By Andrew M. Seaman
NEW YORK (Reuters Health) - Depending on their genes, some Parkinson's patients may be able to slow their deterioration by taking vitamin D supplements, according to a small study from Japan.
Researchers randomly assigned 114 people with Parkinson's disease to take either vitamin D or a placebo every day for a year and found the neurologic condition didn't progress as much in those who took the supplements, compared to those who took placebos. But that was only true for people with certain versions of a gene for the vitamin D receptor.
Dr. Lin Zhang, who was not involved in the work but studies nutritional deficiencies in people with Parkinson's called the findings "very promising," but urged caution in interpreting the results.
"We are just starting to recognize the potential benefit of vitamin D in slowing down the progression of Parkinson's disease, and we have no way of knowing the exact dosage one person should take with or without such genotypes," said Zhang, from the University of California, Davis.
Previous studies have found that people with Parkinson's disease have low levels of vitamin D circulating in their blood, though none have established whether the vitamin deficiency is a cause or effect of the disease.
The body produces vitamin D from sunlight exposure and uses it to help get calcium into bones, among other functions. The vitamin itself activates a receptor protein in cells that triggers the activity of a variety of genes.
For the new study, researchers recruited 114 Parkinson's patients between 45 and 85 years old to see whether taking vitamin D supplements would change how fast the symptoms of Parkinson's disease progressed.
Of those, 56 patients took 1,200 international units of vitamin D per day for 12 months, and 58 took placebos for the same length of time.
At the beginning of the study, about 45 patients in each group scored a 1 or 2 on a five-point scale that measures disability from Parkinson's disease. A score of 1 represents the least disability, while a 5 is bedridden.
Measures of disability include whether or not a person has impaired movement, trouble balancing and can get around on their own.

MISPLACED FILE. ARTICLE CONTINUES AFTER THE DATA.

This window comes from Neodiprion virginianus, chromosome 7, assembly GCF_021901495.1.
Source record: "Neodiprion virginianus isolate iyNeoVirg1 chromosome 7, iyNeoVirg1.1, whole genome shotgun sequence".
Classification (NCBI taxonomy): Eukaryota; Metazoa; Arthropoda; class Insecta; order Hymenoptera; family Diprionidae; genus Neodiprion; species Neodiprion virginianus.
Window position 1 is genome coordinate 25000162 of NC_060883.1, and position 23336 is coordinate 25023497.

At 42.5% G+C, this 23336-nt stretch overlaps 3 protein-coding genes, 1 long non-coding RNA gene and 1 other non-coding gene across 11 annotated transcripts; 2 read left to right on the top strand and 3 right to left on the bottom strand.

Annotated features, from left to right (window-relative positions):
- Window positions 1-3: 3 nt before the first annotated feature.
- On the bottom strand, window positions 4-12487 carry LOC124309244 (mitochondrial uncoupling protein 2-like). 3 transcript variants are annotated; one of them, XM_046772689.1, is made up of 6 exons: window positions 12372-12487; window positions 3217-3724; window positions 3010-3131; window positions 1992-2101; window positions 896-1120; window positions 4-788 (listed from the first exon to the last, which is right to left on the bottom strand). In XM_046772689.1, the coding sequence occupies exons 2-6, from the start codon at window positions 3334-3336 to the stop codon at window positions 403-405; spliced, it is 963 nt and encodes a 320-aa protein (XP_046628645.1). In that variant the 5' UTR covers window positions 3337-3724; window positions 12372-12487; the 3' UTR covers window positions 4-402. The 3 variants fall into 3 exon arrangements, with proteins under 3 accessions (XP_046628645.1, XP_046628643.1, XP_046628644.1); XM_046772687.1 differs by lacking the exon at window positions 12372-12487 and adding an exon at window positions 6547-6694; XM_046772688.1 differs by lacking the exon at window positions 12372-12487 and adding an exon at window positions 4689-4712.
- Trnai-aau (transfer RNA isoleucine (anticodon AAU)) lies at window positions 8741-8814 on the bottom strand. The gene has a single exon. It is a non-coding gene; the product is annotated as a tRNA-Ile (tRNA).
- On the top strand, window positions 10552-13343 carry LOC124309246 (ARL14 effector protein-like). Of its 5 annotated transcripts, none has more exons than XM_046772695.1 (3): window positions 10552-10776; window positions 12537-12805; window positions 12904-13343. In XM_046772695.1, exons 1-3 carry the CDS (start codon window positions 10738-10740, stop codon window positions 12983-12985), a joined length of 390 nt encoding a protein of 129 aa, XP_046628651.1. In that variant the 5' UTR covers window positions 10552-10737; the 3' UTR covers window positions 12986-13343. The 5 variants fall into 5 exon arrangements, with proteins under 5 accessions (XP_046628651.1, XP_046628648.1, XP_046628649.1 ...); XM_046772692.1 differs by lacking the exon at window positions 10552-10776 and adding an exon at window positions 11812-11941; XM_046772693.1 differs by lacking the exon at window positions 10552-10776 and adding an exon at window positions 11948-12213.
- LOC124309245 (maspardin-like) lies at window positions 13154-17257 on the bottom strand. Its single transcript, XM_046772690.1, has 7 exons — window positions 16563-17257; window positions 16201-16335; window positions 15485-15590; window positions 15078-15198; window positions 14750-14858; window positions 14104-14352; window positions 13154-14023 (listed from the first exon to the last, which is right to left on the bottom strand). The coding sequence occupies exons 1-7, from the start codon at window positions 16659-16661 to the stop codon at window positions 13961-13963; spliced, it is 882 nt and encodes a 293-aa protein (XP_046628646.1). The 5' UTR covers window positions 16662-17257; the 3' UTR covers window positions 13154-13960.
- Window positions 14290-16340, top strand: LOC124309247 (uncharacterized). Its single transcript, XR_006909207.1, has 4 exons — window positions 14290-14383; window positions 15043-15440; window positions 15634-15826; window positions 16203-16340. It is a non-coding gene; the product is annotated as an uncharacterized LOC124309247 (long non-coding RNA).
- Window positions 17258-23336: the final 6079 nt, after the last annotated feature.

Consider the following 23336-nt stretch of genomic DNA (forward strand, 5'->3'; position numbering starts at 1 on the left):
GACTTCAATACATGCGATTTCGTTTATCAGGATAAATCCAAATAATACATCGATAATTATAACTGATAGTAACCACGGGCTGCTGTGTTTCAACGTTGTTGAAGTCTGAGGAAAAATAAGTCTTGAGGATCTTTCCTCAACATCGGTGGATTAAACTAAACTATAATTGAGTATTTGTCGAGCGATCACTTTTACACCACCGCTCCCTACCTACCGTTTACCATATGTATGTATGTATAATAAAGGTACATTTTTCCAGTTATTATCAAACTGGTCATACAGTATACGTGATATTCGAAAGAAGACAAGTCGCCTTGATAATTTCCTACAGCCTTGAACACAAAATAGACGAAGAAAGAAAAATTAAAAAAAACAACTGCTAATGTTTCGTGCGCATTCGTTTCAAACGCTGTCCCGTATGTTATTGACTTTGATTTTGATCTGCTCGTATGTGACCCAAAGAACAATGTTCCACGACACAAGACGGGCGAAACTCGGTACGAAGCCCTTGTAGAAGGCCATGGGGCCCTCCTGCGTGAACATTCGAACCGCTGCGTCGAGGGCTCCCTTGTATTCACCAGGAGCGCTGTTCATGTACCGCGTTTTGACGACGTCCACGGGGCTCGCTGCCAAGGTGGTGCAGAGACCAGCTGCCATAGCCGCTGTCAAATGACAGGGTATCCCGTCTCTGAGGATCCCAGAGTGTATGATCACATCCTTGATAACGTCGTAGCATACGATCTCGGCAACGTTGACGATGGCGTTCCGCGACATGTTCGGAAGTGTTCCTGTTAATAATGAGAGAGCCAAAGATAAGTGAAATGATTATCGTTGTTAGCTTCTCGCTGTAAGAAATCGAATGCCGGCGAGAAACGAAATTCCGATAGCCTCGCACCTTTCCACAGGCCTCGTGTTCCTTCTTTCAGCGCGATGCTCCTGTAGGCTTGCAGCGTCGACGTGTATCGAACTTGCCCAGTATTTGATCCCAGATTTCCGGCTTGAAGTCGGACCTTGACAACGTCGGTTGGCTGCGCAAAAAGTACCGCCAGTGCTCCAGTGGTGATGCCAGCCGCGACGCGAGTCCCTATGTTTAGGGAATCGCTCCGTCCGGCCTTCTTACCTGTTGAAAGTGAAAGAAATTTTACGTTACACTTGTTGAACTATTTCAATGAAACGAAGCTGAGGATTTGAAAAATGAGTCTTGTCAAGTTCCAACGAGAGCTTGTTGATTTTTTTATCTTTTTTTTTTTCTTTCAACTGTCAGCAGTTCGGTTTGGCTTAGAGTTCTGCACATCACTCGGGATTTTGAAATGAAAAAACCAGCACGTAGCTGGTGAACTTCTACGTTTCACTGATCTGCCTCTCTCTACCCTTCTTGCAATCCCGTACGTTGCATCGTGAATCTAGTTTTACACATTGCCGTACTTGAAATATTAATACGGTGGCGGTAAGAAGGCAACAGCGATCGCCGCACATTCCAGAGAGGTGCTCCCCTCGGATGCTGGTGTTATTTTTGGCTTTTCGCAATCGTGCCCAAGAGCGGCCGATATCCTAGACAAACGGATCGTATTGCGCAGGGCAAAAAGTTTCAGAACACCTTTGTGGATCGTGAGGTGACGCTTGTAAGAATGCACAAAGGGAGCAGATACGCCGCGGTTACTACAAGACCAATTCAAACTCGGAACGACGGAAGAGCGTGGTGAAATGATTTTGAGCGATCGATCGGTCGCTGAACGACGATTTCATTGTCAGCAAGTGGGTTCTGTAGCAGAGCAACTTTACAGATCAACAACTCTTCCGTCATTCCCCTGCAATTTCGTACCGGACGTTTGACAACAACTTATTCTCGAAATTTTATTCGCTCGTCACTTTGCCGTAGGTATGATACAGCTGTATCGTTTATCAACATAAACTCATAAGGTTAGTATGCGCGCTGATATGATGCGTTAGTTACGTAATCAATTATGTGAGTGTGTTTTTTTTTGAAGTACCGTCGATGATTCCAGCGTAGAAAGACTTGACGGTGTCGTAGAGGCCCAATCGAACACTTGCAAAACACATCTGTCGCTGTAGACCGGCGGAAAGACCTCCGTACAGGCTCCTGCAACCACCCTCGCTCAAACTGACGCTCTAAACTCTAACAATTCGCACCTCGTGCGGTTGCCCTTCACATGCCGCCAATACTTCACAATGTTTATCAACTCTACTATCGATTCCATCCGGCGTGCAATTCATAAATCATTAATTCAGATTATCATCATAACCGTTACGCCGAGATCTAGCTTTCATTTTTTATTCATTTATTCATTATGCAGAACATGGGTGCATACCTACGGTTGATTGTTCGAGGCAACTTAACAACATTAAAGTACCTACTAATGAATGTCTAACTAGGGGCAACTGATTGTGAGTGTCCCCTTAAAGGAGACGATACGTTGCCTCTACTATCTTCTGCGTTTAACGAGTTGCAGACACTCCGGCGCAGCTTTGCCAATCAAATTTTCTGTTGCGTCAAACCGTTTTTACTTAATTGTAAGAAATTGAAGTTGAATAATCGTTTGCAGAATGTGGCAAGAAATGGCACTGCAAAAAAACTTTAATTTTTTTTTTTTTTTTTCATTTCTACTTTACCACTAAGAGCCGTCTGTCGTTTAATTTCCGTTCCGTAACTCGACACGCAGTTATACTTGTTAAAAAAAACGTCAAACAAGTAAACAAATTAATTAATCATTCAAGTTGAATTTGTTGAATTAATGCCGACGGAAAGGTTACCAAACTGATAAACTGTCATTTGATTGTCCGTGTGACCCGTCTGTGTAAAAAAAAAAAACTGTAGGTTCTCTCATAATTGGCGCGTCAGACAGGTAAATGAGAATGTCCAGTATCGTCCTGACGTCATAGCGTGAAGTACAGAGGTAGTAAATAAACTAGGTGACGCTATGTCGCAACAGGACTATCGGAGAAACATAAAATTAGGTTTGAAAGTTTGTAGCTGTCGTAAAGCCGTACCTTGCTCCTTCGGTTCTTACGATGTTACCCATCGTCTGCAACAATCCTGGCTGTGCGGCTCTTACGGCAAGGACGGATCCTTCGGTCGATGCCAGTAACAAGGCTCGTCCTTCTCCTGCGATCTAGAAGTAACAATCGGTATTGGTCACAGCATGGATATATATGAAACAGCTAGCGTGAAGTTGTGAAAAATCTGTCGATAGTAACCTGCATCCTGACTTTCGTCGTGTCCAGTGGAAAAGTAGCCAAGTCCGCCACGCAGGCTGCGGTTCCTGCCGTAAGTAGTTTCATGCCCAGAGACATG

At the end of the year, the researchers found that 16 people in the group taking the supplements didn't get worse on the five-point scale, compared to 7 people whose symptoms were stable in the group taking the placebo.
But when they looked at the patients' vitamin D receptor genes, the researchers found that people with the gene version known as FokI TT benefited the most from supplements, followed by those with the FokI CT variant, compared to people in the placebo group. People with the FokI CC genotype did not benefit at all.
Similar results were seen for another measure of Parkinson's symptoms, according the report in The American Journal of Clinical Nutrition.
Zhang told Reuters Health the results suggest that people with the FokI TT and FokI CT variants respond to the additional vitamin D better than those with the FokI CC version of the gene.
Just 14 percent of the study participants had the TT gene version, while 52 percent had the CT genotype and 34 percent had the CC version of the gene. Those proportions are in keeping with most populations, where between 8 percent and 18 percent of people have the TT variant, according to the researchers, and between 46 percent and 58 percent of non-Asians have the CT variant.
There were no differences in the starting levels of circulating vitamin D among the study participants, and about half began with levels considered deficient. All the patients who got the supplements more or less doubled the amount of D in their bloodstream by the end of the study while the levels in the placebo group didn't change.
The large number of participants taking vitamin D whose symptoms did not get worse over the course of the year suggests that vitamin D supplementation may stabilize "the severity of Parkinson's disease in patients with FokI CT and TT genotypes for a short period of time," the study authors conclude.
But there are still unanswered questions. Among them, what effect of vitamin D might account for the symptom differences seen at the end of the study.
Past research has found the vitamin can improve muscle strength and balance in elderly people, for example. So the researchers said they cannot be sure whether the patients' Parkinson's did not progress in people who took the D supplements or their balance just improved.
"If we do the same trial by targeting an older generation without Parkinson's disease and get the same results, that suggests the effect we observed in this study was due to just improving balance," said Dr. Mitsuyoshi Urashima, the study's senior author from Jikei University School of Medicine in Tokyo, in an email to Reuters Health.
Until more trials are done, Zhang said there are too many variables to issue a blanket recommendation for all Parkinson's patients to take vitamin D.
"The bottom line is there are so many other factors to take into consideration," he said.
SOURCE: http://bit.ly/16XRHrP The American Journal of Clinical Nutrition, online March 13, 2013.